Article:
It’s been awhile since I have managed to post something. The last wholehearted attempt I made was a reflection on May Day observances that I never finished. For some reason or another I could never come to a conclusion to that piece that really satisfied me. At least not in the sense that I was getting to the heart of what I was watching on the news and in the streets, especially here in Seattle. As a result, it sits mouldering in my queue still waiting for rewrite or deletion.
Somehow, though, a few of the themes I struggled with just a couple of weeks ago came into sharper focus for me this week in the form of two articles I read. The first described the effects of growing income inequality on individual mortality. Put simply, those who earn the least can not only expect to live shorter lives, but they can also expect their longevity to diminish as the length or the depth of the gap widens between their earnings and those at the top. The article cites other studies’ speculation as to the causes of income inequality-related mortality while noting that the academic research cited has reached no firm conclusion about specific causes, especially over the short-term. At the same time, the study provides compelling evidence of the cumulative effect of income inequality on health.
The second article suggested that crime really does pay. Or rather that unethical behavior or at the very least less-than-ethical behavior has its rewards. The Harvard Business Review item noted a recent study that displayed significant gaps between the earnings of those men who self-reported improvements in ethical awareness and subsequent ethical conduct as a result of exposure to ethical principles and practices in their post-graduate management curricula. (Sorry, no word on how the women did. Let’s just hope it was considerably better than the boys.) Sadly, but probably not too surprisingly, those who earned the most reported little awareness of or influence from exposure to ethics while earning their MBAs.
These two items got me reflecting anew on a third item that aired on May 1. NPR’s Planet Money Team produced a truly exceptional segment entitled Psychology of Fraud: Why Good People Do Bad Things. This piece examined the story of Toby Groves, a convicted mortgage fraudster who convinced colleagues to conspire with him to create a ghost mortgage, a very real loan for an utterly fictitious property, to cover mismanagement of his business.
In the simplest terms, Toby and his colleagues justified their actions by framing the problem in two very simple but compelling ways. First, instead of seeing their actions as unethical, which they openly acknowledged they were, they reframed the decision as one of business necessity. They supported this framing in a second but equally compelling way by seeing their actions as a personal favor for a trusted friend and valued colleague. In other words, they saw Toby as someone they liked and enjoyed working with who now needed a small favor from them as opposed to the illegal and craven actions of a desperate man at his wits’ end. In short, their decisions to be helpful were aided by the notion that Toby Groves was a business associate, his business was at risk due to financial decisions they all make, and the actions he requested of them (which he openly acknowledged could get them all in heaps of trouble) required little effort on their part and were actions in which they were routinely engaged as part of their normal and legitimate business practices. Clearly, the road to hell — and prison — is paved with good intentions.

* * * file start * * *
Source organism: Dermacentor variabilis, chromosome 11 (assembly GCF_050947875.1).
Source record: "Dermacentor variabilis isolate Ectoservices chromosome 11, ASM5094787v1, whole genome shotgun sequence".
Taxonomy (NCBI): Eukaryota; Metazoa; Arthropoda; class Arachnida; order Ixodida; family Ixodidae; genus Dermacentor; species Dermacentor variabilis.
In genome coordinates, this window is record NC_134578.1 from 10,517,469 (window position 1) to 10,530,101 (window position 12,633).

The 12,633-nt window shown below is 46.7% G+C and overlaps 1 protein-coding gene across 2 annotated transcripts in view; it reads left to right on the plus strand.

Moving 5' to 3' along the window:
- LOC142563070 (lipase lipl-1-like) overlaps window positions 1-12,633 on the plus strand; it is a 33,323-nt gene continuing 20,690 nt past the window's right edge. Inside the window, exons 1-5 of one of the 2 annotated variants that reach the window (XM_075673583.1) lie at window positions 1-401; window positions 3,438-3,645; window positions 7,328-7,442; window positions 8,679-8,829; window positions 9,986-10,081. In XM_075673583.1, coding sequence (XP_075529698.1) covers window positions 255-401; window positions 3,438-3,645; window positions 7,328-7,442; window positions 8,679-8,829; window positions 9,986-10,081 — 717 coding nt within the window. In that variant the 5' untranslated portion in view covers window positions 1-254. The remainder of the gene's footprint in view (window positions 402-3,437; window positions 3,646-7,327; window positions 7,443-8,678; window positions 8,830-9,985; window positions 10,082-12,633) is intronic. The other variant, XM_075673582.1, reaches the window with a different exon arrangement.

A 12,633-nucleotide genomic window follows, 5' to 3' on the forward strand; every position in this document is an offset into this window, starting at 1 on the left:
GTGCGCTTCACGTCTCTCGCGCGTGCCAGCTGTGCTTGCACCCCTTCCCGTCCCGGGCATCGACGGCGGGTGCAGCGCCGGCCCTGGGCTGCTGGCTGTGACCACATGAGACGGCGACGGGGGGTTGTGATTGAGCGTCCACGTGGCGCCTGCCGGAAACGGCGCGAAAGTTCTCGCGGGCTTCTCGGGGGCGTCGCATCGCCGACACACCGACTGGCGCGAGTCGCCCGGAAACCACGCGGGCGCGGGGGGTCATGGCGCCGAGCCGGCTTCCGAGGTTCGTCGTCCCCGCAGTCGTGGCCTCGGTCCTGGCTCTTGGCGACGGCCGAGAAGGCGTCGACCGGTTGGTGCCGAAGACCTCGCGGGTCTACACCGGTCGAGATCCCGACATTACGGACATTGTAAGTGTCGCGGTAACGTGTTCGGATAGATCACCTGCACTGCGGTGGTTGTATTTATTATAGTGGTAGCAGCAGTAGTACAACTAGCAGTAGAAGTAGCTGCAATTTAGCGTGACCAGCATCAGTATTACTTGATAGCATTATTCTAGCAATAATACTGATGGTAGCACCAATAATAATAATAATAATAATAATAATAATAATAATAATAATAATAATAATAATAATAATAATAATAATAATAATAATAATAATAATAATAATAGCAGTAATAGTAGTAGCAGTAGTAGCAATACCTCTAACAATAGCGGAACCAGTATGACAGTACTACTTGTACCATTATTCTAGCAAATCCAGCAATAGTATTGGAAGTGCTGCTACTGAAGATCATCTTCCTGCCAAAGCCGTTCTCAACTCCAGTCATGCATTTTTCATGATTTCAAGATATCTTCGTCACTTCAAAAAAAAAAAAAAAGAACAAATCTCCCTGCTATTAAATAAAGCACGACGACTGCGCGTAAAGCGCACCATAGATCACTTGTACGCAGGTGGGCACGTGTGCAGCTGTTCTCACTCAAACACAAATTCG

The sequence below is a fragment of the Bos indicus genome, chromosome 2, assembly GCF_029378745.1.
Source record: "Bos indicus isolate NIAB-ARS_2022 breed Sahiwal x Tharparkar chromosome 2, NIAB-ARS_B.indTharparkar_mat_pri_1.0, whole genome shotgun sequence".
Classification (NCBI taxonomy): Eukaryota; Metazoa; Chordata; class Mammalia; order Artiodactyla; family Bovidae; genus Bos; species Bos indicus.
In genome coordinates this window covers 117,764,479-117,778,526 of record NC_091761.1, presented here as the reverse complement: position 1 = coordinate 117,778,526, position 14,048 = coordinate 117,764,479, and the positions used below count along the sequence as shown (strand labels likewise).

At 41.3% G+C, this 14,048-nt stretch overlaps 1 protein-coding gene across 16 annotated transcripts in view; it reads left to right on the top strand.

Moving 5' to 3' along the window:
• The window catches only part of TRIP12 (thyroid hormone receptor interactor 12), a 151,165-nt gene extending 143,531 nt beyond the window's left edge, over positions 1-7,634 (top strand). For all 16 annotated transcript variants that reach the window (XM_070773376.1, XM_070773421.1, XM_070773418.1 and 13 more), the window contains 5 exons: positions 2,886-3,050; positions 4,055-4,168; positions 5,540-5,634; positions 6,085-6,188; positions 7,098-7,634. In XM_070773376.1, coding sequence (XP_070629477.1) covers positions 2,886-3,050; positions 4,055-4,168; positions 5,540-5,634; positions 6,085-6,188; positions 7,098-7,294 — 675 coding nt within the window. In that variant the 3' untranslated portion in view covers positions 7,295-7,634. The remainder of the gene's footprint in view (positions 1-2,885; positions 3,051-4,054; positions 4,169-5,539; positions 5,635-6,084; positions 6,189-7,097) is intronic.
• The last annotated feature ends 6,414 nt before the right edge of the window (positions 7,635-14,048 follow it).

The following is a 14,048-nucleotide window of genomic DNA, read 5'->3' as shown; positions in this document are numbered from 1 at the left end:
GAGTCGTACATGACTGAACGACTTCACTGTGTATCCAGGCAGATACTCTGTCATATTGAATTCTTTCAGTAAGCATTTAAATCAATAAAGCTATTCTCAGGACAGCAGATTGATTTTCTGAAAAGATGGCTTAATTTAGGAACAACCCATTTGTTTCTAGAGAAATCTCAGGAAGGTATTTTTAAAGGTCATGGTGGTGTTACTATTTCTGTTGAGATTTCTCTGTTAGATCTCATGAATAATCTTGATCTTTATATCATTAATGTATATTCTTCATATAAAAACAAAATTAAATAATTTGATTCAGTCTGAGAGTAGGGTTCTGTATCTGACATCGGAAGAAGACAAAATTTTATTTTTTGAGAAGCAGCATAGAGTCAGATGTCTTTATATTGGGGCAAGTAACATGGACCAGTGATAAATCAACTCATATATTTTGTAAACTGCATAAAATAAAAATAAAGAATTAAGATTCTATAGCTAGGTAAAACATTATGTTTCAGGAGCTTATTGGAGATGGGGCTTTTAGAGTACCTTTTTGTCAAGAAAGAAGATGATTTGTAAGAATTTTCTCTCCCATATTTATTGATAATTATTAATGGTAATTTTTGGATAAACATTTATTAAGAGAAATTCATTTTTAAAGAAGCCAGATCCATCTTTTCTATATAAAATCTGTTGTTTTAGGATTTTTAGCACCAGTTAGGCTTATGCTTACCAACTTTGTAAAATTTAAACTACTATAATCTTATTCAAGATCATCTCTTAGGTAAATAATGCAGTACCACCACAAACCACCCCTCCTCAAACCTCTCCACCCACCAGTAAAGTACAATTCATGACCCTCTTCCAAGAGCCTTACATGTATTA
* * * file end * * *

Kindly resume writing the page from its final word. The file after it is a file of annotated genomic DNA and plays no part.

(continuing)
If the NPR story had any shortcomings, it was in the lack of resolution I felt from the reforms they suggested might arise to combat the problem of inappropriate cognitive framing of ethical dilemmas in the business environment. How, I wondered, might it help the situation to remind people on the forms they are signing that lying or misrepresentation are unethical or illegal? Don’t they know this already? And who reads the fine print anyway? Sure, it might help to change auditors frequently to keep them from becoming too cosy with those they oversee. But don’t we want auditors to be both rational and fair? Does this not suggest a need for some sort of empathy? How much then is too much?
Clearly, the dilemmas we face are becoming more complex just as they problems that give rise to them become more complicated and even convoluted. The credit crunch that led to the lingering economic stagnation we still endure, the ideological and political excesses of violent extremists here and abroad, and the inability to reconcile political differences for the common good not only reflect certain states of mind but also provoke powerful emotions in us that arise largely from our own cognitive biases. The challenge then is not to oversimplify any of these issues but to see them for what they are: Situations that require us to apply many different frames to achieve not only the proper resolution but sufficient perspective to interpret correctly what sits before our eyes.
We can look upon the health effects of income inequality as the sad but unintended consequences of an otherwise salutary economic system or an injustice that demands redress. We can reward unethical conduct in the workplace and accept unequal rewards for those who look after themselves before others or we can hold one another to account for what each of us thinks, says and does. If it’s true that the road to hell is paved with good intentions, then it’s also worth noting that there’s more than one way to skin a cat and we should try them all rather than looking for the easy way out.